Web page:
hotels on the shoreline, the Imperial, I think. You can walk right through the property to get to the shoreline. A short walk along the beach and we arrived in the center, where all the shops and restaurants are. The bus station where I came in, too. Many of the shops and restaurants are closed or will be closing soon due to lack of business in the off-season, and she showed me a couple of restaurants I want to try before they shutter. We stopped at one where a guy was grilling mackerel. The aroma was wonderful.

mackerel on the grill

You can get two of the small fish, potatoes and spinach for $12. They also sell pit-roasted pig. Gotta try that before they close.

By this time, we were in the old part of town. It had the same look and feel of Old Town in Zadar – cobblestone walkways, stone houses, an old church, pastels everywhere. I took some pictures but another walk with my camera is necessary. We circled back and stopped at the Kosmun (?) supermarket. Looked like a small Publix inside. I had told Visjne I needed to shop for food when we got back to the house and she decided that we were going to do it right now and that she was going to help – so she handed me a basket to load up and told me she would help carry everything back. I needed almost everything and ended up spending $60. She carried one heavy bag back and I carted the other. She would not have it any other way. On the way back, we ran into her friend, Babba (?) who invited me for coffee in the morning. When Visjne needs to go to the even bigger supermarket a few miles away, she goes with Babba in Babba’s car. I was invited on the next trip.Before we started on our walk, I got a whiff of something cooking in Visjne’s apartment and commented on how good it smelled. When we got back, she invited me to dinner. I felt that was pushing the hospitality a bit but she insisted. She was cooking a vegetable soup to go along with hot dogs. Then, shortly after I got back in my apartment, she came up to give me a plate of prosciutto and cheese, and a bowl of bread. Man, am I ever home!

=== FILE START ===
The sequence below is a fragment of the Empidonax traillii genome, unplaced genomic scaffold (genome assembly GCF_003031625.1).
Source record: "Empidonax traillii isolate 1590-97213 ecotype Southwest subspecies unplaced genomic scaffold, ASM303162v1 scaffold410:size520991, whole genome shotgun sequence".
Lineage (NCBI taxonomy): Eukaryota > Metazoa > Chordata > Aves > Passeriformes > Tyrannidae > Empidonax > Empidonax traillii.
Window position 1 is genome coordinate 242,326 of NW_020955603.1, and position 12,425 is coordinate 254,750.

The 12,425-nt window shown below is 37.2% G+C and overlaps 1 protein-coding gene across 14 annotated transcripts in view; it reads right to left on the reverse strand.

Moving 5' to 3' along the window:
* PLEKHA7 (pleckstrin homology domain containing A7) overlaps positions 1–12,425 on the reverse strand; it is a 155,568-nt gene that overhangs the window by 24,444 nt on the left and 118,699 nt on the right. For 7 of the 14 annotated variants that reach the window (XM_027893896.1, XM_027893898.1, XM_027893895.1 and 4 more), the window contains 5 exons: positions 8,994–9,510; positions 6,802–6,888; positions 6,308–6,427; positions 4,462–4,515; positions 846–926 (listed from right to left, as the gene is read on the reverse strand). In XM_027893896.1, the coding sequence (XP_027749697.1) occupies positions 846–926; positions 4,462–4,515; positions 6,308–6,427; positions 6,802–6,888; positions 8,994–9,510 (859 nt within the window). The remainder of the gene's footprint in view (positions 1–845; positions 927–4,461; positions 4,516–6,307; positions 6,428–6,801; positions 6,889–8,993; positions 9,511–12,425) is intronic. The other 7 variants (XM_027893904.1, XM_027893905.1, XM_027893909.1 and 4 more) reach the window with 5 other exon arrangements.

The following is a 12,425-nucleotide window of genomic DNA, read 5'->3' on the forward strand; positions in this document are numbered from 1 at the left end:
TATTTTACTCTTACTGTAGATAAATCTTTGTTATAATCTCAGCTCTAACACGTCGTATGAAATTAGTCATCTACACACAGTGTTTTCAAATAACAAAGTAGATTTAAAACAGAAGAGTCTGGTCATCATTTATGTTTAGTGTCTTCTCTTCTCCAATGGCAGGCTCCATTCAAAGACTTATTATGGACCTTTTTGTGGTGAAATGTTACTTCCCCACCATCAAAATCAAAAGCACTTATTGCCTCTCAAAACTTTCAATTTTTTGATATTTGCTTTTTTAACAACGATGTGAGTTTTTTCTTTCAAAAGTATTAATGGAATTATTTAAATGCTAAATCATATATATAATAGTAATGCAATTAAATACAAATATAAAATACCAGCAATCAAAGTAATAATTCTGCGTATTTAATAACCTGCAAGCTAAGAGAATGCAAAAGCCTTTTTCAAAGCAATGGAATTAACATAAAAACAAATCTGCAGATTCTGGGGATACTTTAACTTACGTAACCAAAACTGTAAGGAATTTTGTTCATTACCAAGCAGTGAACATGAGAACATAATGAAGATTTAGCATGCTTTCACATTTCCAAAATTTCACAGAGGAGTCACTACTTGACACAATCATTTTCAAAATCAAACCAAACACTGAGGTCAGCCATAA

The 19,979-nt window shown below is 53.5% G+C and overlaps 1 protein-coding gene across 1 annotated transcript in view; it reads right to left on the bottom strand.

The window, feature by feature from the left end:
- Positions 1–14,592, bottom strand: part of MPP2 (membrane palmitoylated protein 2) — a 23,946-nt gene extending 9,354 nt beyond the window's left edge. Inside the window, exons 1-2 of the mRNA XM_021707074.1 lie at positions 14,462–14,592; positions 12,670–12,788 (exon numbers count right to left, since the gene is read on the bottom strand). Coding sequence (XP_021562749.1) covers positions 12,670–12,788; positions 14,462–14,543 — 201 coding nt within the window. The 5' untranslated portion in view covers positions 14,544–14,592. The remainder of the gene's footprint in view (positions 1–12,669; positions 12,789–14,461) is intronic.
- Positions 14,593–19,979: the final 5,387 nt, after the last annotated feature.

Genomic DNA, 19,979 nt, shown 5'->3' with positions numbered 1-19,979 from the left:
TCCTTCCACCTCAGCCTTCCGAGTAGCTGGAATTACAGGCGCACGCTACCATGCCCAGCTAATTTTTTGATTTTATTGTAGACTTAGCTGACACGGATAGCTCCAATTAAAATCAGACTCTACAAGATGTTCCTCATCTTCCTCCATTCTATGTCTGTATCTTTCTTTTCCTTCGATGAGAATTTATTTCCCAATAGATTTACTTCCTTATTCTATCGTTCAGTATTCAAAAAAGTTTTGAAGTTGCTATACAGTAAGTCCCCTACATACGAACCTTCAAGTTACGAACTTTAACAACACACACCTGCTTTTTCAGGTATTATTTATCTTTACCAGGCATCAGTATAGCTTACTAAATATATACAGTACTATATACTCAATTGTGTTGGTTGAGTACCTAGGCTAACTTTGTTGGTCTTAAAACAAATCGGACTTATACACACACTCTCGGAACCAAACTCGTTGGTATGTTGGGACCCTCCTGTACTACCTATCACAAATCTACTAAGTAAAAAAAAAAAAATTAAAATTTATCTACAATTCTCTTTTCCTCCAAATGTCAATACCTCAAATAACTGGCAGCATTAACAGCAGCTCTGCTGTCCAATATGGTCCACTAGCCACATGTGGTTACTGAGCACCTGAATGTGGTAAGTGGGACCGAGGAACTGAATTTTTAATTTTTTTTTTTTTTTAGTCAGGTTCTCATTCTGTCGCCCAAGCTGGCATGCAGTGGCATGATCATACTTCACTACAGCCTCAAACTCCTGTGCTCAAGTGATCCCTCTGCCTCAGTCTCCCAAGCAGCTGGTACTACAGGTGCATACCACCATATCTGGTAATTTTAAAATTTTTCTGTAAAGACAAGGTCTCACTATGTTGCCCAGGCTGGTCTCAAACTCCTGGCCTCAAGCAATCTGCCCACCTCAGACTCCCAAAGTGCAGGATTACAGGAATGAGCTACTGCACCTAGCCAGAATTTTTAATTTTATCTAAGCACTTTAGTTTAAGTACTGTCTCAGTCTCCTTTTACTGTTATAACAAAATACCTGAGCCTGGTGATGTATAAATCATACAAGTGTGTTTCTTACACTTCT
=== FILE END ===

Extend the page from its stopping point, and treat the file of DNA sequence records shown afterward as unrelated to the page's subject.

About the only negative so far is I can’t receive e-mail. The storm yesterday knocked out their Internet service, although I am able to go on the Web and am currently loading photos for this blog. Tonight, I’ll try the TV. And tomorrow morning, a long walk in my new temporary home. Definitely a good decision.

Fishing: There are numerous jetties to fish from in the harbor. The walk’s not bad and mostly flat. I’ll test that out shortly. And I want to get one or two restaurant reports for anyone who’s interested. I saw some interesting items on the menu of one place, Asaus, that Visjne recommended. It’s definitely Croatian-style eating.

The airline conundrum (you can’t live with them and …)

Learned a valuable lesson yesterday when trying to cancel my return trip to the U.S. from Croatia. In order to get into the country, I had to have a round-trip ticket, but I don’t need the return part now. Thought I could get a refund on the return part, minus some sort of charge. Turned out it was a non-refundable ticket, but if I book my eventual return trip to the U.S. next year on Delta, a portion of the current return ticket would be credited to the new ticket. Unfortunately, Delta charges $300 for cancellation, which comes out of that credit.

I had hoped I could get refunds on all the “return” parts of tickets to Greece, Turkey and Italy, but that may not be possible (I believe I will have to have round-trip tickets in each case.). Delta did give me a $100 coupon in Cincinnati when my flight was delayed five hours, which I can use on the return flight to the U.S.